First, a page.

Washington. The speed limit of course is 15 higher than Oregon’s snail 55 which made us happy. Plenty of green and mountains. O I forgot to say… we ditched the stay at Portland idea and decided to get to Seattle instead to perhaps find a Motel or something to stay in, because we’ve camped so long we think we deserve a treat. So Seattle, mmm, very enjoyable and cleanly cut. Here’s the first human observations we made while parked searching for a Motel through the technology world. A group of different females were gathering together. Hmm? In a parking lot and they all seemd very lively. Ooo. One grabs the other and they hug. Hmm. They kiss. Oh! And proceed with the snogging. Woah! Yes, I believe there is some homosexual holiday going on in Seattle during this particular time, because driving around we saw more same-sex hand holds than the regular boy girl mix. I think the West is going gay. I mean we just dodged the gay parades in Frisco and now this! O well, just a bit of culture. Hehe.
Well, anyways, we didn’t exactly find a Motel in Seattle, but we did find one in Seatac. A nice smoke/pee smelling Motel on the outskirts of Seattle. A lovely Lorena set us up with a room understanding our money dilemma and told me I was 17 for the night and she also added a few other “discounts”. Lovely lady like I said. We got our room and situated. Phil did his own rituals while Matt and I called ad after ad from the TV just to talk to people. It’s interesting how off topic you can get RosettaStone, Sleep Number, and such people’s away from their original job, which is to send you stuff (they don’t actually know the prices off the top of their heads). We stop and now go to sleep. That’s the day. Wow!... the was a long day… TaTa.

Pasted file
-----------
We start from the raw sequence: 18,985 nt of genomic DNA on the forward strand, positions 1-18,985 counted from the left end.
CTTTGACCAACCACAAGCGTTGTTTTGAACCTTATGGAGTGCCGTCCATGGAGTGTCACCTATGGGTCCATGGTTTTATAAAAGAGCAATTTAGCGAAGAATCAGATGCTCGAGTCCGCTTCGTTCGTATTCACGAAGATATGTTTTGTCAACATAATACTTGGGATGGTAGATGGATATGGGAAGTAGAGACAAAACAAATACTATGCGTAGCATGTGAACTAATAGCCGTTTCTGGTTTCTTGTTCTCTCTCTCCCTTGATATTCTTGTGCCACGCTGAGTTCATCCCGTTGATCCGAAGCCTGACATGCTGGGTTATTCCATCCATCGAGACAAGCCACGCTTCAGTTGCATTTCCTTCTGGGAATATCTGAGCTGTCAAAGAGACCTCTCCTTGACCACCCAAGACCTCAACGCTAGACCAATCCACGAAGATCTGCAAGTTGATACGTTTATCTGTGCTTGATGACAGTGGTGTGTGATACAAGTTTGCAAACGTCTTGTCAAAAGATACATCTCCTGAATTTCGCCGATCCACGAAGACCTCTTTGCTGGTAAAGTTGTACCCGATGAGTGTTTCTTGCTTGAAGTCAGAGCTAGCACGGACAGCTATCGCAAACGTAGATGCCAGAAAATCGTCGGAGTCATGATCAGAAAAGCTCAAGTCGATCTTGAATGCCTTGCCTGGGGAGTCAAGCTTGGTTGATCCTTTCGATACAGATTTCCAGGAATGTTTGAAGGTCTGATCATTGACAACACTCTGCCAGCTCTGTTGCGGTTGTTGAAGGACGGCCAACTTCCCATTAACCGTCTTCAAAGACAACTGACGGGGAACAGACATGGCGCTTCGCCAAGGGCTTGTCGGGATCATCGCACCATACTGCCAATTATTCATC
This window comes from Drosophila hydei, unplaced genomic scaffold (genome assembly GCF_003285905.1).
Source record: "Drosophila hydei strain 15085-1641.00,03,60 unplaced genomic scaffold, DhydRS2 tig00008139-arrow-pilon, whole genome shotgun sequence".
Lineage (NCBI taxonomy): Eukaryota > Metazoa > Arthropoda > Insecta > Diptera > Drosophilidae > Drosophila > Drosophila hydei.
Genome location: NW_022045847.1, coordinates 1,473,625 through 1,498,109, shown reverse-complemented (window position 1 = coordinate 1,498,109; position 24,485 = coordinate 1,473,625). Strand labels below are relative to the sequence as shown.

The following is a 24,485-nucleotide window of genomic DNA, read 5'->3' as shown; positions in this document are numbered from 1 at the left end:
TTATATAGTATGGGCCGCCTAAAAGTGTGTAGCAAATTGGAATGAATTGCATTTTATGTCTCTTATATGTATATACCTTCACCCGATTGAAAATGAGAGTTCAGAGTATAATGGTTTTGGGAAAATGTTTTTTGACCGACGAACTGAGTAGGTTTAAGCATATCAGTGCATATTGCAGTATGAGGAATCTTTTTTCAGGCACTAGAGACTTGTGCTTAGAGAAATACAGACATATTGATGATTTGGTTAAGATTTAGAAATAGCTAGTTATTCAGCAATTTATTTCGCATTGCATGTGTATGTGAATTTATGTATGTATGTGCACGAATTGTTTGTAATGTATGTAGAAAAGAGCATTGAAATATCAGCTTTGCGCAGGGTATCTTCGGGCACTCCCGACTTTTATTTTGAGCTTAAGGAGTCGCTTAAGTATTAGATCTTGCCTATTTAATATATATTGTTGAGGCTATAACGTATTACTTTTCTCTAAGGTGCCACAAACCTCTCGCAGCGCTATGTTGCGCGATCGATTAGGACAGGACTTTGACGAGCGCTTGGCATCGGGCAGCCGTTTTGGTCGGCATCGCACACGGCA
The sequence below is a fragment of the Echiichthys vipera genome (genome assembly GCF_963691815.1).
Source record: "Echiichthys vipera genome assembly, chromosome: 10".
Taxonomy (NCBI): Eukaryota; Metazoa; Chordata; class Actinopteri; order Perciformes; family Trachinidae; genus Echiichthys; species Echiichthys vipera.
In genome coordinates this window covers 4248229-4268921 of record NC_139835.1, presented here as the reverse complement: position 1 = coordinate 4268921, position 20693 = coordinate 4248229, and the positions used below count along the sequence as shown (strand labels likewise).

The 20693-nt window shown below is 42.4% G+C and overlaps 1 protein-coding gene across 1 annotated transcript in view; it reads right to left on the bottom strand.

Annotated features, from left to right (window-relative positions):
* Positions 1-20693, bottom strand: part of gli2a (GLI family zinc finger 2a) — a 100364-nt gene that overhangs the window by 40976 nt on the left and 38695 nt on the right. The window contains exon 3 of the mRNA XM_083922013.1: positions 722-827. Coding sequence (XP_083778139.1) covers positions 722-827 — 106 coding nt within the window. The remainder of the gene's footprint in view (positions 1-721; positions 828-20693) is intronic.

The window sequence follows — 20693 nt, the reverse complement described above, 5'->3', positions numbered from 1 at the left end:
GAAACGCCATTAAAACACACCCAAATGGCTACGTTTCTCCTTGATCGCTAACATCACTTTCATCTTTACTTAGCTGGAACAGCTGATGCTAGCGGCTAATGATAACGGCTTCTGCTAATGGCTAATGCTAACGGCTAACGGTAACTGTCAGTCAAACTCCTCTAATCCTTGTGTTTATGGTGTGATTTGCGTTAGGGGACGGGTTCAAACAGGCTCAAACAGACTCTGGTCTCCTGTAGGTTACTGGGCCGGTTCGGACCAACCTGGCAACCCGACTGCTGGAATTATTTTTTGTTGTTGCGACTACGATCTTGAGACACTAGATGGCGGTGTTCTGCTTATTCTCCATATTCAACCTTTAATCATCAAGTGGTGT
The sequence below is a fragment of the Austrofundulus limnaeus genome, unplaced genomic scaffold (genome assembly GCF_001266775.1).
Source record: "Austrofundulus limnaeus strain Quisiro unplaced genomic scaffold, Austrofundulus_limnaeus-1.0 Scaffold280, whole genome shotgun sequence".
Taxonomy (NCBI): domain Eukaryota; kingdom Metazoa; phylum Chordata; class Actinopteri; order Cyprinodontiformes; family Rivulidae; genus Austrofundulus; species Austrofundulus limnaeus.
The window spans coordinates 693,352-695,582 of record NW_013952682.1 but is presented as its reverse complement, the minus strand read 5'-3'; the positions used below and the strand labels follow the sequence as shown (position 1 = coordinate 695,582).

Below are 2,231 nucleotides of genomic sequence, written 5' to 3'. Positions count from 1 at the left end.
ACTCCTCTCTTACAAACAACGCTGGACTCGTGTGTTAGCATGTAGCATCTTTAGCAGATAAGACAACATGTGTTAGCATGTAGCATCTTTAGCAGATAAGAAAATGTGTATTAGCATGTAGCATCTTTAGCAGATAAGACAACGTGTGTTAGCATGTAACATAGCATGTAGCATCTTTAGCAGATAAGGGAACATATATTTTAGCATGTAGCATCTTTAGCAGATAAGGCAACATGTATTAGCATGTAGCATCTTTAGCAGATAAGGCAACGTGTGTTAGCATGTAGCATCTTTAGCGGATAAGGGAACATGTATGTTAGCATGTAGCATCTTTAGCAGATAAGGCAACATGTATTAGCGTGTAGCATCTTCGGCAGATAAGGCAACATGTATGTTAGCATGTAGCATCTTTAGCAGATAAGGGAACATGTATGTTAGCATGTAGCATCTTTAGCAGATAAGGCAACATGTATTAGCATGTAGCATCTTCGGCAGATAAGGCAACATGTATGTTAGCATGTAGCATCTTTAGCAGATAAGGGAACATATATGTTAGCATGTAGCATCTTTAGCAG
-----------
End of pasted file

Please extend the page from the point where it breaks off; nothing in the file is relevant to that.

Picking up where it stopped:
1 comment:

  1. Wow. That is sooooooo reassuring to me to know that you guys are mixing and mingling with homeless people and ex-convicts. It's also good to know that you can make a living working "the streets." I guess it's all part of the fabulous experience you guys are having! Love to all, Mom G.